1. WE ALL LOVE FOOD
Based on the number of food photos and recipes shared on social media, food is a universal language that unites us because we all enjoy eating. Farmers put affordable food on our grocery store shelves, restaurant menus and on our own tables, not only here in South Dakota, but all around the world.
It’s virtually impossible to complain about farmers while you’re well-fed (& clothed).
As our global population continues to grow, so must the output of the South Dakota farmer who strives to provide the world with an abundant and safe supply of food, feed, fiber and fuel.
Farming is one of the oldest occupations that dates back to ancient civilizations. Continual developments over the years allowed production to keep pace with rising worldwide demand. Progress through science and technology helps farmers produce more output with less inputs.
For example, a farmer in the 1930s fed just three people for a year. In the 1960s, a farmer could feed 26 people. Today, the average farmer raises enough to feed 166 people, growing twice as much food as the generation before — all while using less land, water and energy.
Hunger is a growing problem. Nearly 97% of the world’s population lives outside the U.S., which is where nearly all the anticipated population growth will come from over the next 35 years (USGC). However, farm and ranch families make up just 2% of our nation’s population. According to a National Geographic story, feeding up to nine billion people a richer diet “will require us to roughly double the amount of crops we grow by 2050.”
2. SHOWING OUR ECONOMY LOVE
Secondly, agriculture is at the heart of our strong South Dakota economy. Beyond crops like corn, industries such as livestock and related manufacturing provide value-added income, jobs and labor income as well. Ag in our state also adds a significant sum to local, county, state, and federal taxes.
Ag is our state’s No. 1 economic contributor — by far — with $32.5 BILLION in sales for 2020, which is 33% of South Dakota’s total output. Compared to the highly visible tourism industry that brings in just $7 billion, ag wins by a landslide. In fact, the ag industry grew by $7 billion from 2014 to 2019!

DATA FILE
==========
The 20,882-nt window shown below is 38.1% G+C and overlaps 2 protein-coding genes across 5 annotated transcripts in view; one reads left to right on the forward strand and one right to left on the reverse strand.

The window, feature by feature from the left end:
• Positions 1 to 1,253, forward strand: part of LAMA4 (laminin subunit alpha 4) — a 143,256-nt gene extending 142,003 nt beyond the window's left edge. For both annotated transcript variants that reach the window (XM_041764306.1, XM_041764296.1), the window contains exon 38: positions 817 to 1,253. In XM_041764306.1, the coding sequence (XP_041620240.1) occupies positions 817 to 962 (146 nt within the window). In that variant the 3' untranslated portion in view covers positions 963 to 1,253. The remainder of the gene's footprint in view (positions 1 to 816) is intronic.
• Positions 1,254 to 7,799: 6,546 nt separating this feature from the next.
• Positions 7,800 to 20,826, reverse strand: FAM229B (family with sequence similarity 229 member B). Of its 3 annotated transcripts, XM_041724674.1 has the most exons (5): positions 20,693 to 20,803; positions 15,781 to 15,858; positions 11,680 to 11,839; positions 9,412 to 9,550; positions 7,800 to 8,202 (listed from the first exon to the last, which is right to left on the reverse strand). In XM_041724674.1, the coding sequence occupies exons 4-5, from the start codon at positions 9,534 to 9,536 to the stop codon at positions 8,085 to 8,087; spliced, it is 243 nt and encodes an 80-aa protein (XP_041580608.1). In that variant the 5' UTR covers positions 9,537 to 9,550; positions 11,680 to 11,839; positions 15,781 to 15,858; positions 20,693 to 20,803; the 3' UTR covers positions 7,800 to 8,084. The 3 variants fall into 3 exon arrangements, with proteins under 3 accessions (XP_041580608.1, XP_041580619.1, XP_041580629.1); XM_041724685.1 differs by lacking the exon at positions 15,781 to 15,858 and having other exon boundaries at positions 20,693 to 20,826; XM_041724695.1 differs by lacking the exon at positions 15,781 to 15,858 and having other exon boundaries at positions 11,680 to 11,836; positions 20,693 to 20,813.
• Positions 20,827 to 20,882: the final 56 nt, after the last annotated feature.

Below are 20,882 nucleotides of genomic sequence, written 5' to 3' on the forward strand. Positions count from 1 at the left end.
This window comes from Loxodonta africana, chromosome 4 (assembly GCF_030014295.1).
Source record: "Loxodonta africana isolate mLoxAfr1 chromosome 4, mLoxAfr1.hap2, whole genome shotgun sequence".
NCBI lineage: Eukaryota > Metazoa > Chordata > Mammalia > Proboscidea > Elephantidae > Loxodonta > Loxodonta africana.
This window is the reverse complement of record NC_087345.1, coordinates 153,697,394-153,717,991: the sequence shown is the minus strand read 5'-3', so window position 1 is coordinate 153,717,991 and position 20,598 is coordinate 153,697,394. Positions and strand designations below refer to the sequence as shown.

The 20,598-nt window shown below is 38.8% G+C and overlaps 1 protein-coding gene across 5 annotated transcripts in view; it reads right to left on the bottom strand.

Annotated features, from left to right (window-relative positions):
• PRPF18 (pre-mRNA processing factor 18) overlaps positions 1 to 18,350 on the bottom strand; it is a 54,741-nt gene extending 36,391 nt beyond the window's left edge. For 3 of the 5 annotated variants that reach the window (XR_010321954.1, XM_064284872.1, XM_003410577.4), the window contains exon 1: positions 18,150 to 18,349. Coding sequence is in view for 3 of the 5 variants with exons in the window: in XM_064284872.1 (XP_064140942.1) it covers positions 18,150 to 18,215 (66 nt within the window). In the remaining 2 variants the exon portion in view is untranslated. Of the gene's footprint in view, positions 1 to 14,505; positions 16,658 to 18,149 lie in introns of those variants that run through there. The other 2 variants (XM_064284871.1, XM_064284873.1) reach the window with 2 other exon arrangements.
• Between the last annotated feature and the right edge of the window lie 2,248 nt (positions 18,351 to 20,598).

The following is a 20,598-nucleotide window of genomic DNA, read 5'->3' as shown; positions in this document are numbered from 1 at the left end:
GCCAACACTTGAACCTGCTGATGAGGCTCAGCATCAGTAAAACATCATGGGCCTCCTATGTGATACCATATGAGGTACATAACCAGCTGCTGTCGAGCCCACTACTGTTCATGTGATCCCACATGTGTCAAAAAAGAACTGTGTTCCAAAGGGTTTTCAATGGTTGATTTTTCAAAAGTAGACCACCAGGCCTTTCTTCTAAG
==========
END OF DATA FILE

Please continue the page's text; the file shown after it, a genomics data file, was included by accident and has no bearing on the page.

3. FAMILIES ARE THE HEART OF THE FARM
Our state’s 49,000 farmers represent solid family values as 97% of nearly 30,000 South Dakota farms are family-run businesses.
And more than 2,500 farms in this state have been in the family for more than a century, raising multiple generations on the same farmland, and often adding acres to expand the operation.
Nearly two-thirds of the state’s principal producers are 55 and older. As this hard-working population ages, it will be vital to encourage and support young farmers and ranchers to carry on the legacies of the previous generations. According to the American Farm Bureau, just one quarter of all farmers have been in business less than a decade.
Today’s farmers aren't just overall-wearing guys in seed-corn caps or faceless giant corporations. We are all more alike than you may think. They are our neighbors, school board members, coaches of our kids’ sports teams, sit on the church council, and likely shop at the same grocery store as you.
4. STEWARDS WHO LOVE THE LAND
Finally, South Dakota farmers and ranchers are true environmentalists who value and care for the land, especially when it comes to soil health and water quality. Without productive land, they have no income, and no legacy left to pass on to future generations.
Today’s farmers and ranchers in our state take pride in managing their acres for profitability not only today, but for many tomorrows. In order to grow more bushels from every planted acre, farmers must attempt to optimize the agronomic science of soil, seeds, sunlight, water and weather.
By using the 4R Principles of Nutrient Stewardship, for example, South Dakota farmers can better manage fertilizer type, rate, timing and placement to reduce use, raise yields and achieve sustainability goals such as improved water quality. These efforts also help mitigate climate change by reducing CO2 emissions from fields.
As climate concerns become more important to us all, our state’s landowners are already taking steps to sequester and bank carbon, as well as choosing conservation practices to protect precious topsoil and ensure a clean, safe water supply.
Many farmers also provide habitat for wildlife such as pheasants, giving our state its world-famous reputation for hunting and tourism.
Out of South Dakota’s 19.8 million acres of cropland, almost 5 million acres were planted to corn last year. With a record-high average yield of 162 bushels per acre, 729 million bushels were harvested this past fall, making corn the largest crop produced in the state.